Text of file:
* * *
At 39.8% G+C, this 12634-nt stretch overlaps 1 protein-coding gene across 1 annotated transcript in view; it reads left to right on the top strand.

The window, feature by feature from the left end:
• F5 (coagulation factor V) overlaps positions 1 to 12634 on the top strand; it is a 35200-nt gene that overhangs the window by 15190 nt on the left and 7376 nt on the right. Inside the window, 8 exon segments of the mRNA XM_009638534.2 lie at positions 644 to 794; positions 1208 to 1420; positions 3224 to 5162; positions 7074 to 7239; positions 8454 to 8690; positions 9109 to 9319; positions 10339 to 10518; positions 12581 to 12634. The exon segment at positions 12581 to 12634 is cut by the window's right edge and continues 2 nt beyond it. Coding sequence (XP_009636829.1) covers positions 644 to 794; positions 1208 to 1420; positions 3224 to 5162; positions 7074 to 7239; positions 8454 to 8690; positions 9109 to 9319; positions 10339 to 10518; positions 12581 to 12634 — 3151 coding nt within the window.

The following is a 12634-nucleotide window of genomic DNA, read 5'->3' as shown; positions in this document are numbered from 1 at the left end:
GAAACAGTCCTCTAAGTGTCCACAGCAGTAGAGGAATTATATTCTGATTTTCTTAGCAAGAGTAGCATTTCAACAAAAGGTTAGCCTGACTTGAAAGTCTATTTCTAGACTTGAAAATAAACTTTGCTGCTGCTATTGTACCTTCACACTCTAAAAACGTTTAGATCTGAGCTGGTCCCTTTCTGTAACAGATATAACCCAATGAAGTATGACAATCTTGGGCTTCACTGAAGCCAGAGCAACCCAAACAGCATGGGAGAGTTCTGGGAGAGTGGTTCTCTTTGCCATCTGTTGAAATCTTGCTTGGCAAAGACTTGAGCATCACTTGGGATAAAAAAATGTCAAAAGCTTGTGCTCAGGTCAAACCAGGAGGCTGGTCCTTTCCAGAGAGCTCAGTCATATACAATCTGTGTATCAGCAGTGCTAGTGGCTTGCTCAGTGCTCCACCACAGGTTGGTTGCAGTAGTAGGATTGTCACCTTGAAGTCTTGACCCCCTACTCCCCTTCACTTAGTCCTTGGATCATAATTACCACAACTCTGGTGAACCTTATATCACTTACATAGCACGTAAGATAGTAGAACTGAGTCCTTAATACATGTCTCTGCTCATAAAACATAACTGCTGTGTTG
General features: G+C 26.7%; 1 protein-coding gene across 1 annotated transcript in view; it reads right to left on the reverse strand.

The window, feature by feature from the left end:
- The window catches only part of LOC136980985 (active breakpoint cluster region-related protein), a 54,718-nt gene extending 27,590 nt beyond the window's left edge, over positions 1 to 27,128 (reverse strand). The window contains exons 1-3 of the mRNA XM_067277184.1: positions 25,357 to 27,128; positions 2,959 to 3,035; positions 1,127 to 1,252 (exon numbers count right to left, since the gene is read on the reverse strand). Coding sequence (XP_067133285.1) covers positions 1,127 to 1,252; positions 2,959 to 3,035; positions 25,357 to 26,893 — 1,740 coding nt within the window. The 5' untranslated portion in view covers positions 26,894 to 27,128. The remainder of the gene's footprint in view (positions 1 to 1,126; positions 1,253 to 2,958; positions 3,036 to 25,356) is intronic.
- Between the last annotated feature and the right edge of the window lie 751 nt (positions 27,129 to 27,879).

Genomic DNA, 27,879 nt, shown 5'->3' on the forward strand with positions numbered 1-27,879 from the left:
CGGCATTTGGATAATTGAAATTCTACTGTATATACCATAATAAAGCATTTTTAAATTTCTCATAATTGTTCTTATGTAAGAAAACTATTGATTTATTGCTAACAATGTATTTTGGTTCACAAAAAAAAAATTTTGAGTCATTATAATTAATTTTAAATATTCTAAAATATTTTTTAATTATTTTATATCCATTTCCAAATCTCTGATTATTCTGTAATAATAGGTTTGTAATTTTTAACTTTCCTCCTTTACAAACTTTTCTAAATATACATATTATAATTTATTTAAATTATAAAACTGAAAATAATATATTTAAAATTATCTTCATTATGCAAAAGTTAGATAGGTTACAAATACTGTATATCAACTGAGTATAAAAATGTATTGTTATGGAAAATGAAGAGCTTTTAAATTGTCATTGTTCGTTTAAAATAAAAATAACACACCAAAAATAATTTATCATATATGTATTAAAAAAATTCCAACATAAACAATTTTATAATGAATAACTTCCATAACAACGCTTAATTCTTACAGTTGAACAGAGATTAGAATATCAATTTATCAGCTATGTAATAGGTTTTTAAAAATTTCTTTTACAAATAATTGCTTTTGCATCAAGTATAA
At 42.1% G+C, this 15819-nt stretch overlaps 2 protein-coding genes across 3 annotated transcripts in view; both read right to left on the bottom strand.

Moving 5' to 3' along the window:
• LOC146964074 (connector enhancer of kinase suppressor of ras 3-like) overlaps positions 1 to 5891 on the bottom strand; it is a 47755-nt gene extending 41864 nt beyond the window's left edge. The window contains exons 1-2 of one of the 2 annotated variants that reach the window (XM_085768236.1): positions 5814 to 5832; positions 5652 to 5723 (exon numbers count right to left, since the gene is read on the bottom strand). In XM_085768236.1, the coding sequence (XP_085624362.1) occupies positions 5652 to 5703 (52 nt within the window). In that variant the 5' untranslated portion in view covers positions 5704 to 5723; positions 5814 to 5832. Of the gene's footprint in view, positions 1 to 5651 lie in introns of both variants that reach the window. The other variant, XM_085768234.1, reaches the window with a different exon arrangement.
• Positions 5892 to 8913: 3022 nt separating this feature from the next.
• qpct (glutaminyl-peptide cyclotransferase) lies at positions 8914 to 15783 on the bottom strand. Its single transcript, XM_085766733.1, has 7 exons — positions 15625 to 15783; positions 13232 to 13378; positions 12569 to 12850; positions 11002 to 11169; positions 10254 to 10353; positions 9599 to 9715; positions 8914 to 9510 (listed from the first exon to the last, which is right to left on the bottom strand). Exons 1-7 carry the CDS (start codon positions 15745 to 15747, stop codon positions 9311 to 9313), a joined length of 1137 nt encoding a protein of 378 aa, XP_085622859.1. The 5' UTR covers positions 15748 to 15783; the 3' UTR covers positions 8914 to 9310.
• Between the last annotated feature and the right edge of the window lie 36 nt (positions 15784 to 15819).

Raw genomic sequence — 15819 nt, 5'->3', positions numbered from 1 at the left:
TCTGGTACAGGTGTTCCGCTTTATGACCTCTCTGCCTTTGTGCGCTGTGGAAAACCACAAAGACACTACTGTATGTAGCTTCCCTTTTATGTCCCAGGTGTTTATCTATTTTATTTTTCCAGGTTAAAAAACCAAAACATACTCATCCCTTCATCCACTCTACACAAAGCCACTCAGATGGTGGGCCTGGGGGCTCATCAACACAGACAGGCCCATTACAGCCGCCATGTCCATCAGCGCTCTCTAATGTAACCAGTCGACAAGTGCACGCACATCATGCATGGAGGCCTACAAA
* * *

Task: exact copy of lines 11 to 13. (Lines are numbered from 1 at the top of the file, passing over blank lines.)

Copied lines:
CGGCATTTGGATAATTGAAATTCTACTGTATATACCATAATAAAGCATTTTTAAATTTCTCATAATTGTTCTTATGTAAGAAAACTATTGATTTATTGCTAACAATGTATTTTGGTTCACAAAAAAAAAATTTTGAGTCATTATAATTAATTTTAAATATTCTAAAATATTTTTTAATTATTTTATATCCATTTCCAAATCTCTGATTATTCTGTAATAATAGGTTTGTAATTTTTAACTTTCCTCCTTTACAAACTTTTCTAAATATACATATTATAATTTATTTAAATTATAAAACTGAAAATAATATATTTAAAATTATCTTCATTATGCAAAAGTTAGATAGGTTACAAATACTGTATATCAACTGAGTATAAAAATGTATTGTTATGGAAAATGAAGAGCTTTTAAATTGTCATTGTTCGTTTAAAATAAAAATAACACACCAAAAATAATTTATCATATATGTATTAAAAAAATTCCAACATAAACAATTTTATAATGAATAACTTCCATAACAACGCTTAATTCTTACAGTTGAACAGAGATTAGAATATCAATTTATCAGCTATGTAATAGGTTTTTAAAAATTTCTTTTACAAATAATTGCTTTTGCATCAAGTATAA
At 42.1% G+C, this 15819-nt stretch overlaps 2 protein-coding genes across 3 annotated transcripts in view; both read right to left on the bottom strand.

Moving 5' to 3' along the window: